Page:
I recently had the pleasure of once again enjoying the Santa Barbara Writer’s Conference. This year I took advantage of their one-on-one agent meetings and submitted the first 5 pages of both a manuscript and a screenplay. If you haven’t done this somewhere in the past, I highly recommend it. Of course I felt that the 10 minutes was too short; but in reality, 30 minutes would have been too short. (Are we really able to put a limit on the time we want to spend with an agent?)
The review and feedback were very different, as agents are very different. (If they weren’t, we’d all be reading the same thing!) Agent #2 read all 5 pages, and provided one and a quarter typed pages of notes. I got some good suggestions, and the meeting revealed two misconceptions that I needed to clarify. My focus here though is on what to get out of a one-on-one, and how to read between the lines, so I am only going to use Agent #1’s feedback as an example. Just as an aside, I absolutely loved both agents and found the whole experience much more pleasurable than I anticipated. I would submit to them in a heartbeat. I am not using their names strictly because I never asked them, and wouldn’t do so without their permission.
Okay, on with the groaning. Agent1 reviewed my young adult novel. I received a full page of notes, and they were very helpful. One thing that was immediately clear as we began talking was that Agent1 had only read the first 2 of the 5 pages. I answered some of the questions, and thought to myself, of course if you had read just a bit further that would have been answered. So as I left happy and disheartened at the same time (yes, that is possible), I wondered. I paid $35 for each of these 10-minute meetings. That’s $210 an hour. Don’t they have a responsibility to at least read all of the 5 pages we are asked to submit?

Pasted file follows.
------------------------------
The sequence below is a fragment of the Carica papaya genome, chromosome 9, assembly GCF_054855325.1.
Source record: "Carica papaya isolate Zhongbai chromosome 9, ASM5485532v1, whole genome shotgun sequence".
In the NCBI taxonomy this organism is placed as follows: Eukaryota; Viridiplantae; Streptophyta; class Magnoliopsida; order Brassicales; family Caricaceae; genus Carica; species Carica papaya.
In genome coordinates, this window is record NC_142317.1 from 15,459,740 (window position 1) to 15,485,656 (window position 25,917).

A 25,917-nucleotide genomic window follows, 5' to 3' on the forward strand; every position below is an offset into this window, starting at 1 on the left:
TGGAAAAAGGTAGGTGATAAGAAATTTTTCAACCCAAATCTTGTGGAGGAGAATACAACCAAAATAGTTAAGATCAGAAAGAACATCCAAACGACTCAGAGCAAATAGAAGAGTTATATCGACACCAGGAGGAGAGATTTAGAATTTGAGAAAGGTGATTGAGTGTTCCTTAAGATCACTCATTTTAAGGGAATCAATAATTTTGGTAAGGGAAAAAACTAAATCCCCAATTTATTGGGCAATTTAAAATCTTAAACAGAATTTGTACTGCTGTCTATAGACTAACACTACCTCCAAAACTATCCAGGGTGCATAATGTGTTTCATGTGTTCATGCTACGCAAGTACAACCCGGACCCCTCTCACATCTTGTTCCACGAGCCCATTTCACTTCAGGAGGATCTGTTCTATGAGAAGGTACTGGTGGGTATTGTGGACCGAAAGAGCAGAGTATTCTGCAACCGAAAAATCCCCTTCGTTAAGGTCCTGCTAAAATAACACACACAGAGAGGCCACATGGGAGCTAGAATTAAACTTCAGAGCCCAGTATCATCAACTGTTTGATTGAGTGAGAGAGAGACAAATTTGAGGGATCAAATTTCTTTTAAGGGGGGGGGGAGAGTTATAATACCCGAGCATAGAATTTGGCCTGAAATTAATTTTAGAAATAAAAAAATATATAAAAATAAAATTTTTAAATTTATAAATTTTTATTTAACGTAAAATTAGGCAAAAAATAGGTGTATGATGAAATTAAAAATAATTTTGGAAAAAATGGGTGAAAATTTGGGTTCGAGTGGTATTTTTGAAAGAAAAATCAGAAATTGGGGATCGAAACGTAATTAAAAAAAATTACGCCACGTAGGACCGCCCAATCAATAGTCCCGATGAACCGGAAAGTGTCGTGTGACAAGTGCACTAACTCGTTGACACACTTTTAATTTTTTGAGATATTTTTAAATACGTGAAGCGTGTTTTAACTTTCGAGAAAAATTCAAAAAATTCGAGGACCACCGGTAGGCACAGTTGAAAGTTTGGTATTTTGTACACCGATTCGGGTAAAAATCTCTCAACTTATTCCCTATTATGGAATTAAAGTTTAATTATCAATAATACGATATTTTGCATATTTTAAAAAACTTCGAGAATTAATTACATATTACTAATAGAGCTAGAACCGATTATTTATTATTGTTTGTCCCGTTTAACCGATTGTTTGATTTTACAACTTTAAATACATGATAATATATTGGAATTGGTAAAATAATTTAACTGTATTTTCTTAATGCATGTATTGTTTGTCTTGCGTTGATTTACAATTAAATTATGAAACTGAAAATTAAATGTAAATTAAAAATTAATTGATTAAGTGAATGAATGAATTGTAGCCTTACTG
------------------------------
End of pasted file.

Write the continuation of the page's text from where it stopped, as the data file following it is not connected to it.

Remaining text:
After walking and mulling it over a while, I decided…no.
Yes, that’s right – no.
Back to the what-to-get-out-of-a-one-on-one: I decided to accept that in two pages, Agent1 was not clear on whether my story was humorous or serious, was not clear on a few important questions about my protagonist, and was not engaged enough to continue. That last was the one that was most important to me, and hit home. I knew my story was good. I knew it was funny. I knew it was well-written. Except for the first 2 pages, apparently. And without that, I may be the only one that knows these things. It is after all, my job to make Agent1 want to read all 5 pages I submitted. Any other agent out there that I query has no obligation to even read the first paragraph. Perhaps if Agent1 had read all 5 pages and hadn’t asked the questions they did, I would not have gotten the needed information to successfully get my story read by agents who want to see it published.
What I took away was that I really needed to move some information up. I needed to start where my reader would be riveted – or at least entertained. By the end of the conference, I decided that for this story, I actually needed to change the entire point of view – from first person to third, and from one character to another. I could immediately see the way the story would work with these changes. When I returned home and told my husband, his first comment was “…But isn’t that a lot of work?”
Yes. Yes, it is. But the story will be so much better for it.
And that is why we write.